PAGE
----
Related Encyclopedia Entries: Constitution of 1835, Tariffs, William Blount (1749-1800), James K. Polk (1795-1849), Curtis Hooks Brogden (1816-1901), David Lowry Swain (1801-1868), Jackson County (1851), Willie P. Mangum (1792 - 1861), Andrew Jackson, John W. Ellis (1820-1861), Bunker Hill Covered Bridge, Secession, Salem Brass Band, Confederate States Navy (in North Carolina), United States Navy (Civil War activity), James Iredell Waddell (1824-1886), CSS Neuse, USS Underwriter, Warren Winslow (1810-1862), Prelude to the Battle of Averasboro, The Battle of Averasboro-Day One, Louis Froelich and Company, Louis Froelich (1817-1873), North Carolina Button Factory, CSA Arms Factory, Ratification Debates, Peace Party (American Civil War), Braxton Bragg (1817-1876), Daniel Harvey Hill (1821-1889), Battle of Bentonville, Bryan Grimes (1828-1880), Fort Hatteras, Fort Fisher, Fort Clark, Fort Macon, Daniel Russell (1845-1908), The Impending Crisis of the South: How to Meet It, Union League, Incidents in the Life of a Slave Girl, Levi Coffin (1798 – 1877), Battle of Forks Road, Aaron McDuffie Moore (1863-1923), Harriet Jacobs (1813-1897) , Fort Anderson (Confederate), Battle of Deep Gully and Fort Anderson (Federal), James T. Leach (1805-1883), Sarah Malinda Pritchard Blalock (1839-1903), Thomas Bragg (1810-1872), John Motley Morehead (1796-1866), Zebulon Baird Vance (1830-1894), Alamance County (1849), Gates County (1779), Clay County (1861), Lenoir County (1791), Teague Band (Civil War), Fort Hamby Gang (Civil War), Shelton Laurel Massacre , Parker David Robbins (1834-1917), Henry Eppes (1831-1917), Washington County (1799), Hertford County (1759), Rutherford County (1779), Granville County (1746), Salisbury Prison (Civil War), Stoneman's Raid, James City, Fort York, Asa Biggs (1811 - 1878), Thomas Clingman (1812 - 1897), Matt W. Ransom (1826 - 1904), St. Augustine's College, Peace College, Election Case of Joseph Abbott and Zebulon Vance, Stephen Dodson Ramseur (1837 - 1864) , Vance Birthplace, Matthew Calbraith Butler (1836-1909), Wade Hampton III (1818-1902), The Battle of Monroe's Crossroads (March 10, 1865), Carolinas Campaign (January 1865-April 1865), William Tecumseh Sherman (1820-1891), Confederate Surrender at Bennett's Place (April 17-26, 1865), Hugh Judson Kilpatrick (1836-1881) and the Carolinas Campaign, Joseph Eggleston Johnston (1807-1891) and the Carolinas Campaign, State of Franklin, Watauga Association, John Sevier (1745-1815), Andrew Johnson (1808-1875), Shubal Stearns (1706-1771), Moyano's Foray (1567), The Great Smoky Mountains National Park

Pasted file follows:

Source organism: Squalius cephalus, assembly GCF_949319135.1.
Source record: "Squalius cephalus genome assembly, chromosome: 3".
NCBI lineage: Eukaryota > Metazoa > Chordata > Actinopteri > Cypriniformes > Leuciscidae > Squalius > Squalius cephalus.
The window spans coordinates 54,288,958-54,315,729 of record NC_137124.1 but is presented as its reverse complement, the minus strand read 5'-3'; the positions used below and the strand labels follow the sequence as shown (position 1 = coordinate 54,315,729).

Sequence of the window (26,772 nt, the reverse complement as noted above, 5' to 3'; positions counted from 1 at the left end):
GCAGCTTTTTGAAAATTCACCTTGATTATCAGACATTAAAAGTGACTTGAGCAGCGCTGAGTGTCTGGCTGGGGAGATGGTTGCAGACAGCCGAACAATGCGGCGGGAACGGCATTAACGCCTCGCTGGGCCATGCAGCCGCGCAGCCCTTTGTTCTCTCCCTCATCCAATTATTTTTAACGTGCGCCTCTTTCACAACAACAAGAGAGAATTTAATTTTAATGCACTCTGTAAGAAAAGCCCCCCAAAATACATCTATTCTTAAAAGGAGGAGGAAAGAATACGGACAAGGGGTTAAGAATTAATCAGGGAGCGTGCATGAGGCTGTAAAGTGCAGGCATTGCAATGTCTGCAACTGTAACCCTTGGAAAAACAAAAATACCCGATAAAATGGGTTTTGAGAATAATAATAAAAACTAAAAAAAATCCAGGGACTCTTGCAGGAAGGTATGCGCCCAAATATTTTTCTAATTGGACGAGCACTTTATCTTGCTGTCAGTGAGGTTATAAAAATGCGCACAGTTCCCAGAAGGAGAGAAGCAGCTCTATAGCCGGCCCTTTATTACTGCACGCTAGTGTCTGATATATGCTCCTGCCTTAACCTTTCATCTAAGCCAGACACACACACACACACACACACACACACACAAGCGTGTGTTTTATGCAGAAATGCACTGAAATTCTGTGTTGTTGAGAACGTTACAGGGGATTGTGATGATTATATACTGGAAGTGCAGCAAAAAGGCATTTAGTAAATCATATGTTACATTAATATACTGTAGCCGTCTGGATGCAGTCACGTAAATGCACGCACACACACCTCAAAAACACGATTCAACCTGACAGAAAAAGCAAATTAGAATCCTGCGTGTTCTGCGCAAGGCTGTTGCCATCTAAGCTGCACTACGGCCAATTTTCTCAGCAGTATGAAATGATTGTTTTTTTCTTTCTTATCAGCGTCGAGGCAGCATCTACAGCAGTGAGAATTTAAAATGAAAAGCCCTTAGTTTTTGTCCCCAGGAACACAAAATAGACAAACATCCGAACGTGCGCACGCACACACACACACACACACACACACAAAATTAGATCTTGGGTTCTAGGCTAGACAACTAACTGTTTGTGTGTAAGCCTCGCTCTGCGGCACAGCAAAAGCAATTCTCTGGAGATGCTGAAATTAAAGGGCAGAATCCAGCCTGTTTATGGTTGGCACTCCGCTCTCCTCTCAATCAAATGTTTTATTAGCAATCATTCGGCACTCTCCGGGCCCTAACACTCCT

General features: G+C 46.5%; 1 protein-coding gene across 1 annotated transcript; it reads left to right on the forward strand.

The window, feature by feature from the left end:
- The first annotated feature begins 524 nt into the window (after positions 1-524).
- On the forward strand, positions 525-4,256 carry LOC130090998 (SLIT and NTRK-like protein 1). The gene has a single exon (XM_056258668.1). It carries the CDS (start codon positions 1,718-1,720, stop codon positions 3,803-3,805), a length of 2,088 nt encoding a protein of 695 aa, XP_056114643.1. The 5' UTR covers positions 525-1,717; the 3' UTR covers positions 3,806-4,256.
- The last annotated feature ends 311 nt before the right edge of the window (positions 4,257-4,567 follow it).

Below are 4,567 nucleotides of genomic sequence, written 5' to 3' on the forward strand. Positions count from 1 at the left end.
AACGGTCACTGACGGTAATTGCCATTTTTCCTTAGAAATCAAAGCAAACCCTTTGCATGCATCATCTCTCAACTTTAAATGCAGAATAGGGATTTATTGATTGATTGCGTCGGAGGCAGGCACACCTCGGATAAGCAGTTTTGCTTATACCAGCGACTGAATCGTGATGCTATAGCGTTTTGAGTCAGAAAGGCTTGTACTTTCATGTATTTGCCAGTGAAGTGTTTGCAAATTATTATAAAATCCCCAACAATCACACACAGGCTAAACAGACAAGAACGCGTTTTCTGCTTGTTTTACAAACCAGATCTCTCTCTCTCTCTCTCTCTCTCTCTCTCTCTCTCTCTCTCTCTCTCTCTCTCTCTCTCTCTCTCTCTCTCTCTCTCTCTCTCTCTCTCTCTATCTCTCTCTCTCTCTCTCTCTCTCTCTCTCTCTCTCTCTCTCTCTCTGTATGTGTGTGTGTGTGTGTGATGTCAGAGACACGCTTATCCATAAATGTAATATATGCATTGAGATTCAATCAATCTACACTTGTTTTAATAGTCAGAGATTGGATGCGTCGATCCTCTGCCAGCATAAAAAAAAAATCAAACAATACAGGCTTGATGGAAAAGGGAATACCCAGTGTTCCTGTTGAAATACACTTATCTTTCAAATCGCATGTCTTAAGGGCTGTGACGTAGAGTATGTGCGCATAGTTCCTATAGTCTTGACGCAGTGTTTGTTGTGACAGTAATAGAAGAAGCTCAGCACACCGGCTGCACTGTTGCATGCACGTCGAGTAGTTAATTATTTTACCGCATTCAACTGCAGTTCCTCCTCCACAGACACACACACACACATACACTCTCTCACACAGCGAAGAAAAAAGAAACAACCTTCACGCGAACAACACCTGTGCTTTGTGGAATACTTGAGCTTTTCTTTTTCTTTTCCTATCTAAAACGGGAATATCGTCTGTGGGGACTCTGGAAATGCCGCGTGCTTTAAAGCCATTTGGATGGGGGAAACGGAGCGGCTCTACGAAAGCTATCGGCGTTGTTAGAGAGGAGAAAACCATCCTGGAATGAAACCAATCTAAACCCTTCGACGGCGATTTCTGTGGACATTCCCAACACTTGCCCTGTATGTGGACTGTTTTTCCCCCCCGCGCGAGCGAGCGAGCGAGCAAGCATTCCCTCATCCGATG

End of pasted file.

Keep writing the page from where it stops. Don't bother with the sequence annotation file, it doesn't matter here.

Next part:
Related Commentary: Graham Brothers, The War of 1812, Toward an Inclusive History of the Civil War: Society and the Home Front, Edward Bonekemper on the Cowardice of General McClellan, Freedmen’s Bank Served Blacks in Post-Civil War Economy, N.C. Played Crucial Role At Civil War’s End
Related Lesson Plans: Discussion of the Lunsford Lane Narrative
Timeline: 1776-1835 , 1836-1865 , 1866-1915 , 1916-1945 , 1946-1990 , 1990-present
Region: Piedmont Plateau